Why Playing Fantasy Sports Is Legal (For The Most Part)

October 7, 2013  |  By

You’ve certainly seen or heard about them, and you may even participate in a few yourself. With tens of millions of participants per season, Fantasy Sports Leagues are a billion-dollar industry that are slowly becoming an American obsession.

Check out our Fantasy Sports Contest Legislation Tracker for an interactive chart of each state’s legislation and regulation for daily fantasy sports contests.

Most recently, new websites have popped up allowing users to wager thousands of dollars on the individual performances of professional athletes over a season and, in some cases, over a single game. These websites make up a booming industry that has attracted significant interest from participants in fantasy sports and investors seeking to share in the profits that can be made. Overshadowing all of this activity, however, is one important question: How is wagering on fantasy sports legal?

State Level Regulation

The laws governing wagering on fantasy sports vary from state to state, but most states agree that fantasy sports are considered a game of skill and any wagering in fantasy sports is therefore legal. The issue, then, is determining what exactly constitutes a game of skill or its opposite, a game of chance. The process of determining whether or not something is a game of skill varies from state to state so we’ll use Texas as an example.

The Texas Penal Code (the “TPC”) specifically exempts from its provisions any “bona fide contest for the determination of skill . . .” Unfortunately; there is no further discussion of what is necessary to meet the skill requirement.  Moreover, while Texas courts have used the phrase “game of chance” repeatedly, none have defined it. With all of this lack of information, we are forced to rely on the ordinary or common meaning of game of chance, which means any game whose outcome is predominantly determined by chance rather than skill. Most states follow this same approach with some variation. Some states, however, like Arizona, Iowa, Louisiana, and Montana remain very unclear on the game of chance/game of skill framework.

There’s a lot of skill that goes into choosing the perfect fantasy team. To be successful in a fantasy sports league you’ll need the business savvy of a general manager, the knowledge and expertise of a pro scout, and the strategy of a head coach. As the stakes are raised with increased wagers, more work goes into scouting the opposition, considering the best match ups, and reviewing season statistics to project future performances.  All of the work that is required to successfully compete in a fantasy sports league means that, in most states, fantasy sports are considered a game of skill and any wagering involved is legal.

Federal Level Regulation

In 2006, Congress passed the Unlawful Internet Gambling Enforcement Act (the “UIGEA”), which deals with gambling over the internet. The law specifically exempts fantasy sports, providing:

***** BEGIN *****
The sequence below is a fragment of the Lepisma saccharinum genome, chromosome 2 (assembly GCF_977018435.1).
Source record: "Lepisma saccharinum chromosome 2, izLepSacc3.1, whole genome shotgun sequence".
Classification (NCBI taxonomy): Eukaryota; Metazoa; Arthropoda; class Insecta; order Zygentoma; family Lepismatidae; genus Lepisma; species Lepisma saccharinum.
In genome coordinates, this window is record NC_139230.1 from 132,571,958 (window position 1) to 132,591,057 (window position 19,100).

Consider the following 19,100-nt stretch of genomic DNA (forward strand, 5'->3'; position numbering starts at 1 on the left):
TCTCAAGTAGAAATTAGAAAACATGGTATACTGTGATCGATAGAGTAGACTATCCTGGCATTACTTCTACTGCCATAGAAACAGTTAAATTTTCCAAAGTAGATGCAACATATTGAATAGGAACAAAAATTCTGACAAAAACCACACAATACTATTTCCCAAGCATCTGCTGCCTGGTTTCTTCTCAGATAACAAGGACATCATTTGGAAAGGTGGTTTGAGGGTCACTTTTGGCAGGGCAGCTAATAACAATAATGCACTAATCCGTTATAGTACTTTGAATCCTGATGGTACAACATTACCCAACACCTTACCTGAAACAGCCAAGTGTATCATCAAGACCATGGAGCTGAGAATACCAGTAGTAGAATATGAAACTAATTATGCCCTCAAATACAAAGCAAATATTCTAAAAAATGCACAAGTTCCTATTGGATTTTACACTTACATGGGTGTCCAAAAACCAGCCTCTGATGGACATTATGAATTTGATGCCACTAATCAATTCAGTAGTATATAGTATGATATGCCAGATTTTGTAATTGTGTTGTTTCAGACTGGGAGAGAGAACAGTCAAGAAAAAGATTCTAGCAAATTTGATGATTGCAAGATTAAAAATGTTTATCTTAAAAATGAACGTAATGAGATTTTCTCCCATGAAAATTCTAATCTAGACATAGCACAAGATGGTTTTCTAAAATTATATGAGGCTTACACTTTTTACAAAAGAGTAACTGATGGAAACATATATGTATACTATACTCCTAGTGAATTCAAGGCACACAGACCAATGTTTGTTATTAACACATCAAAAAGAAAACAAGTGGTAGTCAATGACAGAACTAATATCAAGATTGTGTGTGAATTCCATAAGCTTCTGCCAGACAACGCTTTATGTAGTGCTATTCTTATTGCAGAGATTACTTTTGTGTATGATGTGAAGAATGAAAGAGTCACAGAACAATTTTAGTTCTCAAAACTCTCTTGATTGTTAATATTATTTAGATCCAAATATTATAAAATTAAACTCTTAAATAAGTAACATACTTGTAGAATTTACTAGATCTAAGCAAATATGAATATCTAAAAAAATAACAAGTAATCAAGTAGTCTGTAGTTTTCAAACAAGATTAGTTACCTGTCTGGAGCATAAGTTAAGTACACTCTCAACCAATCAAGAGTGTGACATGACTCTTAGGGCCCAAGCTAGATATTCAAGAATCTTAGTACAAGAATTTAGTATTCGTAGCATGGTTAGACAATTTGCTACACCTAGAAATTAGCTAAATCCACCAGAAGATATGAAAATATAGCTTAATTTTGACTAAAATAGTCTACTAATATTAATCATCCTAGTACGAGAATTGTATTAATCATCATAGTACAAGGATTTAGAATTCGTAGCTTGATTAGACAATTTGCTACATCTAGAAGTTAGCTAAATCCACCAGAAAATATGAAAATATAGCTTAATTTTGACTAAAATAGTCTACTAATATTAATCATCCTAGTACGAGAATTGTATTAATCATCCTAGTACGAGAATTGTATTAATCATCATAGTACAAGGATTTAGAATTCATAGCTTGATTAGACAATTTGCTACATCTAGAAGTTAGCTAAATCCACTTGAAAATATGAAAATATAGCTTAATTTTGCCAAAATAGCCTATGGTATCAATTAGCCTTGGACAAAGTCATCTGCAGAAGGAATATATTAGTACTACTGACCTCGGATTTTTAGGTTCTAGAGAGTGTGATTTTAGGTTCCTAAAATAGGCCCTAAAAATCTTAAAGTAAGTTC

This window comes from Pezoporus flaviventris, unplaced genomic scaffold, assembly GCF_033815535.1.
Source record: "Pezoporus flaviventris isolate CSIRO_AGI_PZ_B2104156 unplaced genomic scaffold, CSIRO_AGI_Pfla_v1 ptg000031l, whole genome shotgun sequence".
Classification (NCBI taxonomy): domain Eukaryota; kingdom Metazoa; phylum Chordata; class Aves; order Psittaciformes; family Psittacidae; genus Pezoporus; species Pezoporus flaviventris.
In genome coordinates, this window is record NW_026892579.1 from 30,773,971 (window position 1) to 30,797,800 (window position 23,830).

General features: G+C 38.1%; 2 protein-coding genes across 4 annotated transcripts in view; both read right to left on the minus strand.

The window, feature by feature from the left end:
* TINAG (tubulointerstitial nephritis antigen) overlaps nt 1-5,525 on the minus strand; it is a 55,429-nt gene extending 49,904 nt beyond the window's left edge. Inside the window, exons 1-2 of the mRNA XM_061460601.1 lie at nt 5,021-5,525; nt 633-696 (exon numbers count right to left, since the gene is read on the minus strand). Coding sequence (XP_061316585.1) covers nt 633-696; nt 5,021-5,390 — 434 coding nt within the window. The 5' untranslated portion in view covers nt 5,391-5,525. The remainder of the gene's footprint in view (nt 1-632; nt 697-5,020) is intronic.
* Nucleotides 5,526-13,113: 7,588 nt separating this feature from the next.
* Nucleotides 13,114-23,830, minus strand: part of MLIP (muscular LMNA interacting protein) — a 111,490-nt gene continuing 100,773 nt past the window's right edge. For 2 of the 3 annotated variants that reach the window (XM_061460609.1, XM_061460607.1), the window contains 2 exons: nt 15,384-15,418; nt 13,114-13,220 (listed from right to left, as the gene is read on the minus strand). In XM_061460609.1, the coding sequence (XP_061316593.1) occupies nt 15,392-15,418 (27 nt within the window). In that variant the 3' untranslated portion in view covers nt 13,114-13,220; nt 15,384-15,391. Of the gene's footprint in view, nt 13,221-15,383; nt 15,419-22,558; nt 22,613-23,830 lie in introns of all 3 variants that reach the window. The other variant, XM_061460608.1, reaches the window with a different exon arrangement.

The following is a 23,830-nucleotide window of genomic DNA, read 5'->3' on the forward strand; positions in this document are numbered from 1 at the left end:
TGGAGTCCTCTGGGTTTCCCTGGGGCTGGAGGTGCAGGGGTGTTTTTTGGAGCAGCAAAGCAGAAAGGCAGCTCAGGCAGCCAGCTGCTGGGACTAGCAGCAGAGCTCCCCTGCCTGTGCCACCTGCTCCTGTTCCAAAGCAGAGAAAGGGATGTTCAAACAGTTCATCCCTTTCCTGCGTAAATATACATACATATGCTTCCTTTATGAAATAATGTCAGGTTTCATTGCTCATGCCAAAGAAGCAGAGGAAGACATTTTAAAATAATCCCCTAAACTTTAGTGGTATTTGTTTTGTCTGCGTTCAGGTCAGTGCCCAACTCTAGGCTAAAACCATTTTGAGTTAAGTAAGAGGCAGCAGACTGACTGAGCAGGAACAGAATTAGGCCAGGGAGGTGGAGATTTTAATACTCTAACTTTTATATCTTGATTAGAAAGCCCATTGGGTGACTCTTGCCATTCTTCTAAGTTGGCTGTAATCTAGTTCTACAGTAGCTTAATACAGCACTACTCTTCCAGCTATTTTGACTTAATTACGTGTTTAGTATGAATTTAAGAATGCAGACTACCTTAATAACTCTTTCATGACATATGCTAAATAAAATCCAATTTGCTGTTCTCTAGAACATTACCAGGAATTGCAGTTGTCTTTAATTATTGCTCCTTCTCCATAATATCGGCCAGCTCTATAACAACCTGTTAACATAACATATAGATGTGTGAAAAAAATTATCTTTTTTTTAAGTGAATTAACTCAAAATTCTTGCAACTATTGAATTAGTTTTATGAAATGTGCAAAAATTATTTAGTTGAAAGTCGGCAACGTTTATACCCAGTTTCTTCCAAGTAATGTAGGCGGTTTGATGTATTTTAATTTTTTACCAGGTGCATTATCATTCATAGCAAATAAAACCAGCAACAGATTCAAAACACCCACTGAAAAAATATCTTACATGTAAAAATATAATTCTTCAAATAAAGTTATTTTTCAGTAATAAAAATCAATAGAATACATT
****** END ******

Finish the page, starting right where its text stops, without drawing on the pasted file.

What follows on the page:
Participation in any fantasy or simulation sports game or educational game of contest in which (if the game or contest involves a team or teams) no fantasy or simulation team is based on the current membership of an actual team that is a member of an amateur or professional sports organization and meets the following conditions.

  • All prizes and awards offered to winning participants are established and made known to the participants in advance of the game or contest and their value is not determined by the number of participants or the amount of any fees paid by participants.
  • All winning outcomes reflect the relative knowledge and skill of the participants and are determined predominantly by accumulated statistical results of the performance of individuals (athletes in the case of sports events) in multiple real-world sporting or other events.
  • No winning outcome is based: a) on the score, point spread, or any performance or performances of any single real world team or any combination of such teams; or b) solely on any single performance of an individual athlete in any single real-world sporting or other event.

This specific exemption for fantasy sports has directly contributed to the exponential growth of the industry over the past few years.

A New Uncertainty

When Congress initially passed the UIGEA, it created an exemption for fantasy sports with an understanding that the fantasy league would be based on season-long performances. In recent years, however, new fantasy leagues, such as those hosted by FanDuel and StarStreet, have popped up with contests lasting as short as one day. According to a recent article in the New York Times, there is some indication that pro sports leagues are growing impatient with these new and condensed fantasy sports leagues. Additionally, some parties have begun challenging the legality of these day-long leagues in federal court. Industry experts are increasingly troubled by the similarities between day-long fantasy leagues and traditional games of chance, as on a given day an injury, a hailstorm or a ball bouncing strangely could affect a result. Executives at sites like FanDuel and StarStreet, however, continue to confidently defend the legality of their websites, noting that better players consistently beat weaker players over time.

What’s It All Mean?

As it stands, betting on fantasy sports, even on fantasy sports leagues that last only one day, is (mostly) legal. The future of the fantasy sports gambling industry is not entirely certain, however, and we here at Vela Wood will continue to actively monitor the progression and growth of this industry and the laws affecting it.

About the Author(s)

Kevin Vela

Kevin is the managing partner at Vela Wood. He focuses his practice in the areas of venture financing, M&A, fund representation, and gaming law.

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